20th Mar 2019

Stern reporter drags Belgium to European Court of Human Rights

Hans-Martin Tillack, Stern magazine's former Brussels correspondent, is taking Belgium to the Court of Human Rights in Strasbourg.

The German journalist is seeking the return of some 1,000 pages of documents that were seized by Belgian police in March 2004.

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  • The International Federation of Journalists is concerned over the protection of the journalist’s sources (Photo: EUobserver)

Officers raided Mr Tillack's home on the wishes of the European Commission's anti-fraud watchdog, OLAF.

The fraud body alleged that Mr Tillack may have bribed an EU official to get secret information.

But no formal charge has been brought against him to date.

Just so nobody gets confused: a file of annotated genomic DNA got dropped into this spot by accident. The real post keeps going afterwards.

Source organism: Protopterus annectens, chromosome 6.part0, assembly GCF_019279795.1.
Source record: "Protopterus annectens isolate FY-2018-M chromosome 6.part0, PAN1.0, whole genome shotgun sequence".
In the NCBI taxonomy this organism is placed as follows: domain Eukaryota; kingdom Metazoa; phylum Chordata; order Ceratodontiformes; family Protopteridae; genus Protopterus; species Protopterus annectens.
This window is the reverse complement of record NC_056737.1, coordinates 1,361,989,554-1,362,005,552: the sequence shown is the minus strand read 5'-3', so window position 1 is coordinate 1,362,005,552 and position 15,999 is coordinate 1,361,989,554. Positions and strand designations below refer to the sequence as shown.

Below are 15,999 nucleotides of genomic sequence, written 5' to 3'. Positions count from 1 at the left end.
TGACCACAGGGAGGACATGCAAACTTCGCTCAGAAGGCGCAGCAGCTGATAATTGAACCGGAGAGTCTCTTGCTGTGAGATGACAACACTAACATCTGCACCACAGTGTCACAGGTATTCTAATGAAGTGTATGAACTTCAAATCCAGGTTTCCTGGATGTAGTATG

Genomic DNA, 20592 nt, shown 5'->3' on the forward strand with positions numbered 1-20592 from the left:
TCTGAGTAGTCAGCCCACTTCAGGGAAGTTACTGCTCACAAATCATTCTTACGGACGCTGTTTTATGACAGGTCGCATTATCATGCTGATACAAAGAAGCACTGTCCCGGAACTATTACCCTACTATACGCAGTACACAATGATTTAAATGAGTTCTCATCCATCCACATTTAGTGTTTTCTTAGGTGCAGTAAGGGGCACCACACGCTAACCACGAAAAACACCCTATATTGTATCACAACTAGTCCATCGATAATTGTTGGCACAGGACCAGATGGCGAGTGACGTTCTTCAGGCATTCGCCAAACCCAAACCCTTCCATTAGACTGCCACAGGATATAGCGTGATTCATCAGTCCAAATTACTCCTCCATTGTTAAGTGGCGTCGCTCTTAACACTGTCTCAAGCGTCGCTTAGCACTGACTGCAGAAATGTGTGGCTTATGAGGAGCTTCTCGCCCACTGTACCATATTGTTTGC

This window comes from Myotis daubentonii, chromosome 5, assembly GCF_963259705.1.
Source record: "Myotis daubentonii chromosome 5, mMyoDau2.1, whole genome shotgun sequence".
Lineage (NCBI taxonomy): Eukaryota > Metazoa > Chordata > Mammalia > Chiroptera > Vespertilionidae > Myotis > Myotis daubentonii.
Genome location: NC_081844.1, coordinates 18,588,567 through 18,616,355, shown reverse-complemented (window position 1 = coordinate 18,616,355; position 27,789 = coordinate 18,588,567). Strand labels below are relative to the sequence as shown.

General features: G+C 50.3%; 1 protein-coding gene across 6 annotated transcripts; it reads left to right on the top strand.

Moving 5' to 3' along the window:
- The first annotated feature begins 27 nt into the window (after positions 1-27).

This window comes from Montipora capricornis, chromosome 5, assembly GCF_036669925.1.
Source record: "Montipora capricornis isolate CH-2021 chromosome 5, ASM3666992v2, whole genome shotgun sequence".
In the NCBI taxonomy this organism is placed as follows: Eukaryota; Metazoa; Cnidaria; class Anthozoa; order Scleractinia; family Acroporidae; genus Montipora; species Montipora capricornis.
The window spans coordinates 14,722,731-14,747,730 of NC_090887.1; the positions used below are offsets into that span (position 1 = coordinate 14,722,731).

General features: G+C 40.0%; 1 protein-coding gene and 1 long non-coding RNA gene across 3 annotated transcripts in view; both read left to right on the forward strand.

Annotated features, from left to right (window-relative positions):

Mr Tillack has tried to retrieve his documents via the Belgian legal system, but to no avail.

His plea is set to be filed in late April or early May.

Mr Tillack also has an appeal pending at the EU's Court of First Instance (CFI).

The CFI rejected his request for interim measures to stop OLAF gaining access to the seized documents last October.

Meanwhile, Jos Colpin, the Belgian police spokesperson, said officers are still investigating the case.

Mr Tillack sparked controversy in 2002 by publishing a series of exposés on fraud in the Commission and its statistical arm, Eurostat, based on internal documents.

But Stern magazine refuted OLAF's suggestion that officials could have been bribed.

The International Federation of Journalists has expressed concern over the rights of journalists and their sources in Belgium in response to Mr Tillack's treatment.

German journalist gets court backing in EU leak case

The European Court for Human Rights on Tuesday ruled that Belgian police violated the right to freedom of expression of a Brussels-based German journalist by raiding his home and office back in 2004.

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